Putting Haliburton County on the LiDAR map
By Sue Tiffin
Published Sept. 19, 2017
LiDAR is coming to Haliburton County, one way or another.
The county was presented with a comprehensive look at the cost of LiDAR, or Light Detection and Ranging, a technology that uses a laser-based system to produce very detailed topographical images, by director of planning Charlsey White on Sept. 12.
LiDAR would be used to take height measurements from the ground and elevation above the sea level and water level for select lakes and rivers within Gull River and Burnt River watersheds, creating updated flood plain mapping. Consultants hired by the county would obtain the LiDAR mapping data, then process it, turning it into actual mapping and flood mitigation plans. The data would never expire.
“Specifically, the information would lead to new flood mapping as well as flood mitigation and preparation plans to help alleviate and/or reduce property damage, infrastructure damage, as well as provide information to each of the local municipalities for when you’re doing infrastructure upgrades in the near or distant future,” said White. “Some other information that I’ve obtained is the usefulness in having it turned into hydrologic studies, so we actually get the assessment of what the flows are from each lake, within each basin, how they move through the rivers and what the impact is, and what the impact is when we have, say, 10 mm of rain versus 70 mm of rain, plus snow melt, to actually come up with what that flood would look like in our area.”
After much research, and discussion with experts, White presented several options for the county to choose from in applying for funding through the National Disaster Mitigation Program (NDMP) funding application. Option A would see the LiDAR mapping done in two rounds, first for the Lower Gull at a cost of $531,820, and later in the Upper Gull and Burnt River, at a cost of $641,690 for a total cost of $1,173,510. Option B would see the LiDAR just done on the Gull at a cost of $1,050,140, and Option C would see it done for the Burnt River at a cost of $514,870. Option D offered LiDAR for both the Gull and Burnt watersheds for the total cost of $1,173,510. The NDMP funding could potentially cover half of the expenses of the project.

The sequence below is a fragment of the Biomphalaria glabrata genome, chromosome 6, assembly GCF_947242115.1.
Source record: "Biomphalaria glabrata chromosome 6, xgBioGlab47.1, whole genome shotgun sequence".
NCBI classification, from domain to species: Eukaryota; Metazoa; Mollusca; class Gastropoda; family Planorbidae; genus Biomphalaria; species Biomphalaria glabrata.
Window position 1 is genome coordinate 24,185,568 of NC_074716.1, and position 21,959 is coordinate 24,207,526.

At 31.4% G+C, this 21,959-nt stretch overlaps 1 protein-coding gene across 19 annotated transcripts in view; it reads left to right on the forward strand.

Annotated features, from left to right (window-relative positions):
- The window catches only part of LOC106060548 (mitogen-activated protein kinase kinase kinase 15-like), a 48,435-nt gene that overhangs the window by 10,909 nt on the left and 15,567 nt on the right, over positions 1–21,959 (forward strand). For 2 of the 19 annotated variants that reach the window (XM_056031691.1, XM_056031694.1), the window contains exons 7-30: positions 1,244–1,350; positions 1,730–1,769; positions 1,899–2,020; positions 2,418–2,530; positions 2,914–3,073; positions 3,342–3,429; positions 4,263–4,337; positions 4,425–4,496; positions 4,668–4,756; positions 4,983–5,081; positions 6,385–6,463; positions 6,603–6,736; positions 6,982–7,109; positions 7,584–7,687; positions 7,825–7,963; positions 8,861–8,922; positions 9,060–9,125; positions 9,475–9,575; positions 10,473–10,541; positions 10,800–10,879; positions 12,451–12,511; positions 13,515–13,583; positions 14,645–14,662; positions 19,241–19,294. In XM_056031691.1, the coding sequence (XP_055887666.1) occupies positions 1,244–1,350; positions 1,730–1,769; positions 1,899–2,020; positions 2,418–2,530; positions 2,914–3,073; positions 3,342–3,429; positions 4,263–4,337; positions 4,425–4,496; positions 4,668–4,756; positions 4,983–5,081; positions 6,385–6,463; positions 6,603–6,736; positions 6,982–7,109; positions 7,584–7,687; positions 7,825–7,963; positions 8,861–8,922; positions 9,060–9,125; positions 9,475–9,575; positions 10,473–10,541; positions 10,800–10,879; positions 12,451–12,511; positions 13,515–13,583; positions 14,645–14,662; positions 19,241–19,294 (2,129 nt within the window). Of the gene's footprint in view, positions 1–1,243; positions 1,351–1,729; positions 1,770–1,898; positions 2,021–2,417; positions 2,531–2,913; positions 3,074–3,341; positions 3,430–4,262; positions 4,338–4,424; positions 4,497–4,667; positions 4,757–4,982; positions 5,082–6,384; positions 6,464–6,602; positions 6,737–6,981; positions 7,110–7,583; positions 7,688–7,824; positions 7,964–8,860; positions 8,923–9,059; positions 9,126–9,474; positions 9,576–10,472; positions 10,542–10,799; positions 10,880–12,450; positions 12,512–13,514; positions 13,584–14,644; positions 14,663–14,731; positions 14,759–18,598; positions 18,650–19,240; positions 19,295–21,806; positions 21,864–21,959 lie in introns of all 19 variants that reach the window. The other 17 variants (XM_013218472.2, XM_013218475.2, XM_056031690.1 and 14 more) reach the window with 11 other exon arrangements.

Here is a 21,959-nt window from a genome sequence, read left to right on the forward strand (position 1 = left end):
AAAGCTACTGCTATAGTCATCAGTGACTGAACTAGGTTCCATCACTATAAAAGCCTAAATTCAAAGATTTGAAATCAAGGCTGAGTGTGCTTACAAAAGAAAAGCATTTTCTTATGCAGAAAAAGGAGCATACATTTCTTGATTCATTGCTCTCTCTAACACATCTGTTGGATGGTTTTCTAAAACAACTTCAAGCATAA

White recommended Option A, largely for reasons of cost. She noted that LiDAR doesn’t go through water, and so in this area, it would be best to fly the LiDAR starting in the fall of 2018 when water levels are low and leaves are off of trees.
“Once the data is collected it will need to be processed,” White told the Echo. “All of that will be completed for both watersheds under this round of funding if approved. What happens next is the surveying, engineering, hydrology, and other detailed work to create the model and mapping for each watershed. It is intensive work which, due to the project area, is not possible to be completed in the timeframe set out by this funding window. Therefore it was recommended that the Gull River Watershed from Hwy 118 south be completed.”
With LiDAR completed, White said the upper Gull River watershed and Burnt River watershed could be completed at a later date, with additional funding available at that time.
“I know it’s an awfully big chunk to bite off, but I think we’re kind of behind the eight ball,” said Liz Danielsen, deputy-mayor of Algonquin Highlands. “This should have been done … it would have been so helpful to have this information in place years ago. And I personally would like to see us go for the whole thing.”
Dysart et al Deputy-reeve Andrea Roberts asked what could be done with the information obtained in the LiDAR project.
“Once we take this data and convert it into a mapping product, what we can look at it is say, OK, we have X metres of snow currently on the ground, our temperature is going up to this temperature, we have 30 ml of rain coming and it can show you where that water’s going to come, so emergency management preparedness, local or county councils could have people move out of those areas, increase sand bags, co-ordinate emergency services, and the mapping could be used in future planning of those areas to know where those flooded areas actually are,” said White.
Minden Hills Reeve and Haliburton County Warden Brent Devolin said the mapping would also help in other areas, such as the management of dams.
“They’ll be able to run some of the ‘what ifs’ in developing and designing those,” he said. “It’s just a much, much more accurate tool for all kinds of purposes. In the end, I make this statement, it will be done eventually for the whole watershed.”
“How close are the TSW going to follow this when it comes to managing it?” asked Dysart et al Reeve Murray Fearrey, who said he appreciated the project.
“I think past actions are good predictors of future intentions,” said Devolin. “I would say they’ve already started to make some movement with some of this kind of data. They’re encouraging their bosses that this is necessary and required, for them with the TSW, for the MNRF to manage what they’re doing, for the municipalities – they know a more precise tool improves benefits.”
Council voted for Option A, and all agreed to have LiDAR mapping completed for the full watershed.
“Our absolute intention is to do it all, but we’ll compartmentalize it,” said Devolin.
The project would have to begin by March 31, 2019 and be completed by the end of March 31, 2020.